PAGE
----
Registration for General Assembly starts on Monday. I haven't been to the last two General Assemblies -- I haven't felt like I could afford it. This year I intend to go, even though, well, I still can't afford it. There are some ways to cut expenses for GA--you can have a roommate, or stay in a cheaper hotel far away from the conference center, and spend the time and energy and money to figure out how to get to and from the conference center. I will most likely do this. But there are some ways that the expenses can't be cut--there's no reduced rate based on financial need for the GA registration. I look forward to the day when I can vote on everything from my home computer, watch the events on the streaming video, and have no need to travel across the country to participate in our democratic process. This past year it got closer--I was able to vote for president by absentee ballot, and I was able to watch some of the proceedings. Meanwhile, here's a look at the cost of our democracy:
GA early bird registration: $310
Registration for UUMA Ministry Days: $165
Single room at cheapest GA hotel for six nights: $690
(I usually travel with a child, and the U of MN option doesn't allow young children.)
Childcare program: $175 (no childcare currently available during Ministry Days, however)
Travel for one: $342
(Cheapest flight on Travelocity today. Mileage would be $676, and I'll probably drive.)
So far that is: $1682.
This doesn't include: meals, incidentals, cost of extra programs (i.e. alumni dinner), or purchasing anything in the exhibit hall. The overall cost of GA for a minister actually and easily tops $2000.
But, you say, don't ministers have professional expenses to cover this? Well, yes. And that's about what's left in my professional expenses for the year right now, after having paid for two conferences, my UUMA chapter meeting and my minister's study group, in the fall. The problem is I haven't turned in the expenses for my winter chapter meeting, or for our district assembly, or for any books, meals, or other mileage. Once I turn in those? General Assembly will be out of my pocket. So I can choose to pay for it out of pocket, or not attend for the third year in a row. I'm sure I'm not the only minister for whom this is true.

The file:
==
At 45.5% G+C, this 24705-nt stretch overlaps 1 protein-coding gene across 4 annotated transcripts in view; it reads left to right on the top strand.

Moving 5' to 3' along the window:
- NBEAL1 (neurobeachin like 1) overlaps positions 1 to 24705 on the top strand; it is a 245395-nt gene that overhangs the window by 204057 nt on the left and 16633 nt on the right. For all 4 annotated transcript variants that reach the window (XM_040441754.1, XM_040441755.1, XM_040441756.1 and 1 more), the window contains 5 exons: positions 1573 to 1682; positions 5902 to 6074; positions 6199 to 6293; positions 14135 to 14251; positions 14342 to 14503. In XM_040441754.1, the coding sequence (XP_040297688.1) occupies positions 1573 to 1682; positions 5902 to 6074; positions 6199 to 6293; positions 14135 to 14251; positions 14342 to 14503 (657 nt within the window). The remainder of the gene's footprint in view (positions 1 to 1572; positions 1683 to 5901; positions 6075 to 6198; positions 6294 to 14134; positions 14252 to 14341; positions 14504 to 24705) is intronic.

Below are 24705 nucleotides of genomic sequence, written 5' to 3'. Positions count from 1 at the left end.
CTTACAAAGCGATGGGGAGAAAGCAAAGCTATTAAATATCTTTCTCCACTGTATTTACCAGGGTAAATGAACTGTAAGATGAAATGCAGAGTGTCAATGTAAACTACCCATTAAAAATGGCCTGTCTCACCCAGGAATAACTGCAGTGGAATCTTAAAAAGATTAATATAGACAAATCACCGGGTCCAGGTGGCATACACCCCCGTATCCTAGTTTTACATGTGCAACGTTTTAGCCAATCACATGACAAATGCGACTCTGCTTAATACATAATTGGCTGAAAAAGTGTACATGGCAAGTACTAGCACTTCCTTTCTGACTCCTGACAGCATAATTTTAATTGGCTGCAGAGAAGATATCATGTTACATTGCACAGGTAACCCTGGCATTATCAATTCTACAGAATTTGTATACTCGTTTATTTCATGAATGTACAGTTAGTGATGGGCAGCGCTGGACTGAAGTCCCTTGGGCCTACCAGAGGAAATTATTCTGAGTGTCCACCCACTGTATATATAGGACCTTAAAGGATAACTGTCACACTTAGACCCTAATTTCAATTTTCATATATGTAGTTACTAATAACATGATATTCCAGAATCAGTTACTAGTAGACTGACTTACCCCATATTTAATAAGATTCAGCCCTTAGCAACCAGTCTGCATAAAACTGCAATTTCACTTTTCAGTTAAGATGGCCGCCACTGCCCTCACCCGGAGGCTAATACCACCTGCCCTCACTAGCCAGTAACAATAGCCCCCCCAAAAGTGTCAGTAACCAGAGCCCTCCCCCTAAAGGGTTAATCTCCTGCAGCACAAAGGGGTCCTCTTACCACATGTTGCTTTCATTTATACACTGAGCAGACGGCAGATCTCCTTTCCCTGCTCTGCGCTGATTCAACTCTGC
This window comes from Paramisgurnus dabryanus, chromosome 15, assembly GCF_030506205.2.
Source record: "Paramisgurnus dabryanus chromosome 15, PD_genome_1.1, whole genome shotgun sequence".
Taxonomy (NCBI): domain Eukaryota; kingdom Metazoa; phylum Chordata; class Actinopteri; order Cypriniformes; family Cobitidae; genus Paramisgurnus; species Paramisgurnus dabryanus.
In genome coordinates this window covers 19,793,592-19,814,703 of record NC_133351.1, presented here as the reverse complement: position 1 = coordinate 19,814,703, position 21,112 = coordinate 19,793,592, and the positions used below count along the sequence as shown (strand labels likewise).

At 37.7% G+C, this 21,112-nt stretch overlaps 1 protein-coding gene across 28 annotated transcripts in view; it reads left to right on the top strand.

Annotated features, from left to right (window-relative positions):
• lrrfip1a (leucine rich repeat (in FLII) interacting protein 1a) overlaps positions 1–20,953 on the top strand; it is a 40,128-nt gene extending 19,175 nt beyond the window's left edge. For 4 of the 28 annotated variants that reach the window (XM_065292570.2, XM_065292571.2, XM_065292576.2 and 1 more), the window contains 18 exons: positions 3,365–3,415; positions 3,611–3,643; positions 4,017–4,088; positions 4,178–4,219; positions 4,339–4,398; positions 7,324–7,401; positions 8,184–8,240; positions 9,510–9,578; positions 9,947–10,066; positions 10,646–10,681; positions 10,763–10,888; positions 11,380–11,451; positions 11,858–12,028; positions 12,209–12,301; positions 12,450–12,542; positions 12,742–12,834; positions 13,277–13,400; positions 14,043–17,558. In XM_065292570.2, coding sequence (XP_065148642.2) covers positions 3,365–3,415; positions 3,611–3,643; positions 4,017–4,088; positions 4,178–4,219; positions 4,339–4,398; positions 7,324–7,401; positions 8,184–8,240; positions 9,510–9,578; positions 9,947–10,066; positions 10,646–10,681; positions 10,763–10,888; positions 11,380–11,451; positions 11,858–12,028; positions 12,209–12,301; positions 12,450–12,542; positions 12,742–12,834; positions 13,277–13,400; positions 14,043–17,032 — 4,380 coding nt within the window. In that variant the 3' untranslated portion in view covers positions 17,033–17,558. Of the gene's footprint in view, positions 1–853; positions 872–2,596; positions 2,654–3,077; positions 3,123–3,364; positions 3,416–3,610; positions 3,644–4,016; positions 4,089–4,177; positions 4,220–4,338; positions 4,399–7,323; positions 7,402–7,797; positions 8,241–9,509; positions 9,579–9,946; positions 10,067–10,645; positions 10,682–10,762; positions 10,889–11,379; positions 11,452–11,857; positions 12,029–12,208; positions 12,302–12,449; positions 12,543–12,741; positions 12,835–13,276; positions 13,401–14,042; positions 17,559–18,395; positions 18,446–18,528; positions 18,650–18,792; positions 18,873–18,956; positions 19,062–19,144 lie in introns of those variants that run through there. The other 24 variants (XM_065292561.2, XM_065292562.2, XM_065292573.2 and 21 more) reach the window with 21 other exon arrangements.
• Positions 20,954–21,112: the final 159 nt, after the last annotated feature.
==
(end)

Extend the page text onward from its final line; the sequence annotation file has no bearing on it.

Until we get a GA that's fully accessible from one's office desk, we need to have a recognition that the high cost of GA is prohibitive for people on low incomes, and also our religious professionals serving small and rural churches.
What does this mean? It means our business is being voted on by those who can afford GA, and that's a limited percentage of our UU members. It's a classist system, wherein we are ruled by the wealthy elite. That's the harsh and extreme way of putting it. But it's essentially true. Churches can try to change this by setting aside money to help members attend General Assembly, but I've yet to see a church where $2000 is set aside for each delegate. The vast majority of delegates to General Assembly fund themselves.
In recent articles in the UU World, Paul Rasor asked, "Can Unitarian Universalism Change?" and Rosemary Bray McNatt answered, "We Must Change." They were speaking of the alienating culture of UU churches to racial and ethnic minorities, primarily. But we must also change in our alienation of people by class groups. There's an assumption in many of our churches and in our association that all of our members are college-educated working middle-class professionals. And, granted, there are many churches that look like that. But there are those that don't, and we need to honor that they need a vote, too.
During my past five years as minister in this small, rural church, with many working-class folk, only two members have attended General Assembly, and I've attended twice. That means we cast four votes out of a possible fifteen. I hope this year, with GA in the Midwest in a town where several of my members have connections, we can increase our percentage. But more than that, I hope that we can change our GA culture to make it more accessible for all.